In at least one embodiment, empirical rules may be used in combination with superposition to analyze data centers and provide recommended equipment layouts. Using superposition, complex problems may be broken down into simpler problems that can then be solved using empirical rules.

In one embodiment, empirical rules are established by initially performing a number of CFD analyses on typical rack layouts, and the results of these analyses are used to produce simple equations or look-up tables that can be used in real-time to design layouts of equipment. In such an analysis, the side-to-side airflows, such as those shown in FIG. 9 may be determined for each rack one at a time with one rack turned “on” and all other racks turned “off”. The airflows at the ends of a cluster for a number of different configurations may also be determined using CFD. The airflows may be determined for a number of different air intake values for each rack and a number of different values of air flow from the perforated tiles. The total air flows for different configurations can then be determined in real-time using superposition and the stored results. The airflows through the top (in or out) of the volume in front of each rack may then be determined based on conservation of mass. In one embodiment, when the airflow into the top of one of the volumes exceeds some percentage (i.e., 20%) of the total air flow into the rack associated with the volume, then an overheating problem may exist requiring a design around. In other embodiments, mass species concentration analyses may be used in combination with empirical rules to determine what percentage of the total air entering a control volume is recirculated air to determine when an overheating problem may exist.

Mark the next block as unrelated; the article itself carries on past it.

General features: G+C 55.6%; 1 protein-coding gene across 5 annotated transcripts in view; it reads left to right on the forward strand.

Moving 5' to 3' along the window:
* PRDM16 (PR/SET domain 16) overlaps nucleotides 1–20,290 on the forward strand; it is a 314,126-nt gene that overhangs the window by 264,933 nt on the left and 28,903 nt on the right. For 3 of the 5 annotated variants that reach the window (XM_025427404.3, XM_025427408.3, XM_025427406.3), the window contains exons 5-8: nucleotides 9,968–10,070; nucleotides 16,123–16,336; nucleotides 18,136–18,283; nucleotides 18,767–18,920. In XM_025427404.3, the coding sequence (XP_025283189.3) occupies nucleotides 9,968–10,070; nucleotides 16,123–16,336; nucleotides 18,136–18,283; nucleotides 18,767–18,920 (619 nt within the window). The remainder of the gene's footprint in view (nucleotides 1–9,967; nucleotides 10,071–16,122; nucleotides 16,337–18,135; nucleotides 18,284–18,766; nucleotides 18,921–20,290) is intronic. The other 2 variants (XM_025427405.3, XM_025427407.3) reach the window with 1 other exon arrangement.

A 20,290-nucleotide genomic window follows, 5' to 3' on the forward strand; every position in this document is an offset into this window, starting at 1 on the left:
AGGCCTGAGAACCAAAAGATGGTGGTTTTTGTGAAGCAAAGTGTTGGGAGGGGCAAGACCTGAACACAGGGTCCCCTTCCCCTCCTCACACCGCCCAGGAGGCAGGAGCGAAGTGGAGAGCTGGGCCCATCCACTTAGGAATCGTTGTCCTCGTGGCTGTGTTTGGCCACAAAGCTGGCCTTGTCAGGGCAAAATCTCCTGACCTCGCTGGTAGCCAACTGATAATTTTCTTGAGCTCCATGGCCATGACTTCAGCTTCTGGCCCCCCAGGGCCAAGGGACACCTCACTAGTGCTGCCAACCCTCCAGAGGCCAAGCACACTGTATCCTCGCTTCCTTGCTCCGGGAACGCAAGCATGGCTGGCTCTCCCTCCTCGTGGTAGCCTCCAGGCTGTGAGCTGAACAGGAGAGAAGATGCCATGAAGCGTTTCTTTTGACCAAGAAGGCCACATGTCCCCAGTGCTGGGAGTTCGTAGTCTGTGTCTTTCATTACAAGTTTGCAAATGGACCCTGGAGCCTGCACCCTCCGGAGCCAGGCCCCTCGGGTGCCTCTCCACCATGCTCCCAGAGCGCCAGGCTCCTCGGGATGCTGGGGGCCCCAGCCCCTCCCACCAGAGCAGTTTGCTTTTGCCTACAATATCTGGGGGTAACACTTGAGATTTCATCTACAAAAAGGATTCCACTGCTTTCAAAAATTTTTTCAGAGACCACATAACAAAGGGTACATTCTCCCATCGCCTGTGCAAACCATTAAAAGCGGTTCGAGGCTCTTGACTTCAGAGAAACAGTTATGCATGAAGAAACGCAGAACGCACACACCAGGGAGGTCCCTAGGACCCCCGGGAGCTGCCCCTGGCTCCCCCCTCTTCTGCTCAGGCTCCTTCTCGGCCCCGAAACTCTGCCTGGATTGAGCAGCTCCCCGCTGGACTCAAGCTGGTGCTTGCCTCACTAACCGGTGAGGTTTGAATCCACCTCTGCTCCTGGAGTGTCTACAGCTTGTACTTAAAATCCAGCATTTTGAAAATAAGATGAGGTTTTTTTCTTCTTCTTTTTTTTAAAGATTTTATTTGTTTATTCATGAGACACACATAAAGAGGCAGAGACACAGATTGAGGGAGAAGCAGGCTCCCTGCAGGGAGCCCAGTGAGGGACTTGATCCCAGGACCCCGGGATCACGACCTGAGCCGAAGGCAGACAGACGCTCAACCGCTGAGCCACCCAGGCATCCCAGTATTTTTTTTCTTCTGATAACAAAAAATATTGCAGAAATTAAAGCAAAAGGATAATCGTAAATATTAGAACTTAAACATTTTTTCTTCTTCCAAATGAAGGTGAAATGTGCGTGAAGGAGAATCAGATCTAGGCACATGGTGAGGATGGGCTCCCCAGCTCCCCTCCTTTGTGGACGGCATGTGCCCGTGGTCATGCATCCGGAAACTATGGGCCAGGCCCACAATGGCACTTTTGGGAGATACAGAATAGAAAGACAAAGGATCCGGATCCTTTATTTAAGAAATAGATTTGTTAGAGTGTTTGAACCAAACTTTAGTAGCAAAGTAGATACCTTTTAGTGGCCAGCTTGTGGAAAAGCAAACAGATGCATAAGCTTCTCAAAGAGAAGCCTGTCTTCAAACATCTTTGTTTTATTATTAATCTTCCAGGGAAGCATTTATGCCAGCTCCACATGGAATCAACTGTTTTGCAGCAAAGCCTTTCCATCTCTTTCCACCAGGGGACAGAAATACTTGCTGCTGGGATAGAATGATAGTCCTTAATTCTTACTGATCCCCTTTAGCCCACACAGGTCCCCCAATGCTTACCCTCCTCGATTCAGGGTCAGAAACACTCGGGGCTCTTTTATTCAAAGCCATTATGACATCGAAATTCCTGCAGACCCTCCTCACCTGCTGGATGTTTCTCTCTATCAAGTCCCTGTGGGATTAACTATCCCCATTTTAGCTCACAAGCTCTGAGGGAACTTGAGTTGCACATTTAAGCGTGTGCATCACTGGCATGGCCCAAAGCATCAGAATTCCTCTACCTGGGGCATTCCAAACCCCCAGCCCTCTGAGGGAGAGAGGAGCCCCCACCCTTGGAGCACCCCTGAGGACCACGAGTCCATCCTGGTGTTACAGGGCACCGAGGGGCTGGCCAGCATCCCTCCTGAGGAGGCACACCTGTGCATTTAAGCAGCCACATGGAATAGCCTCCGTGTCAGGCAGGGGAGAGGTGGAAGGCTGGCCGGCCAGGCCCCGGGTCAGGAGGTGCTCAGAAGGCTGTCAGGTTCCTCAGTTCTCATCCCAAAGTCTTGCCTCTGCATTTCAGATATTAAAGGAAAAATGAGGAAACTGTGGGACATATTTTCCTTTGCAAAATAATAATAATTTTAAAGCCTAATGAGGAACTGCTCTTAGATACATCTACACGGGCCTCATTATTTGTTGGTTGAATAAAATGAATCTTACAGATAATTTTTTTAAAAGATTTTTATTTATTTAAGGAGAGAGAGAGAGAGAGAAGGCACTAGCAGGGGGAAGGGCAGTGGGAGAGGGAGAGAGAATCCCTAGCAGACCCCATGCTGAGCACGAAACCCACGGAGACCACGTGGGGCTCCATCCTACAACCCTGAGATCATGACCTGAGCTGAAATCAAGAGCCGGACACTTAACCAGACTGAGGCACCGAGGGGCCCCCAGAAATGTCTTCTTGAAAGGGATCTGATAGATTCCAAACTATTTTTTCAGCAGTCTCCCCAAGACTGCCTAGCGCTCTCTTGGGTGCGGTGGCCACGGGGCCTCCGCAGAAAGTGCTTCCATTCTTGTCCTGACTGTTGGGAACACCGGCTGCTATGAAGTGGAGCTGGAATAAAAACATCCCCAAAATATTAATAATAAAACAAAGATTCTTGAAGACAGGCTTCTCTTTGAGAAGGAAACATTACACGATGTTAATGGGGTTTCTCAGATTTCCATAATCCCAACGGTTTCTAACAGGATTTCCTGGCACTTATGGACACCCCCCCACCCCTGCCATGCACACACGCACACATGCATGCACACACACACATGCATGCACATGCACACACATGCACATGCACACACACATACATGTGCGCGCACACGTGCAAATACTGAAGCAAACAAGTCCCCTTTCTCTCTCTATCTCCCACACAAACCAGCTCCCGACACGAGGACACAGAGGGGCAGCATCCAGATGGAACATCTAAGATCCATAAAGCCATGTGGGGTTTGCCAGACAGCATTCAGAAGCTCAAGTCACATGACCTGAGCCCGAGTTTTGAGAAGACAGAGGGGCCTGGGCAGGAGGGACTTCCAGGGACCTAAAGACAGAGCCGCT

In determining the airflows for each rack of a cluster, symmetry of the clusters can be used to reduce the number of CFD analyses that need to be performed, and the control volumes discussed above with respect to FIG. 9 may be used to establish a reference grid for the analysis. For example, with reference to the cluster of racks 710 of FIG. 9, CFD analyses need only be performed for Rack Ai−1, and Rack Ai, and the results for each other rack may be determined based on the resulting airflows and the relative position of the racks. For example, the airflows in the cluster associated with Rack Bi+1 are the same as those associated with Rack Ai−1 with the direction of some of the airflows changed for corresponding Rack A and Rack B inlet airflow and tile airflow rates.

In one example, which will now be described, the concepts of symmetry and superposition are used in conjunction with CFD analyses and empirical rules to provide a practical real-time solution for determining air flows in a cool aisle. Further, air flows are used to determine a recirculation index (RI) for a row of racks, which can be used to identify potential “hot spots” in a data center. As discussed above, one cooling objective in a data center is to manage the equipment rack inlet air temperatures. The rack inlet air temperatures are dominated by the airflow patterns within the cold aisle and the temperatures within and around the cold aisle. Air drawn in from outside the cold aisle is generally heated to some degree by the rack exhaust and will be hereafter referred to as “recirculated air”. While the temperature of the recirculated air is highly application dependent, air that passes directly from a perforated tile to a rack inlet will be very near the supply temperature. Thus, good cooling performance can be achieved if all of the airflow ingested by a rack comes directly from the perforated tiles.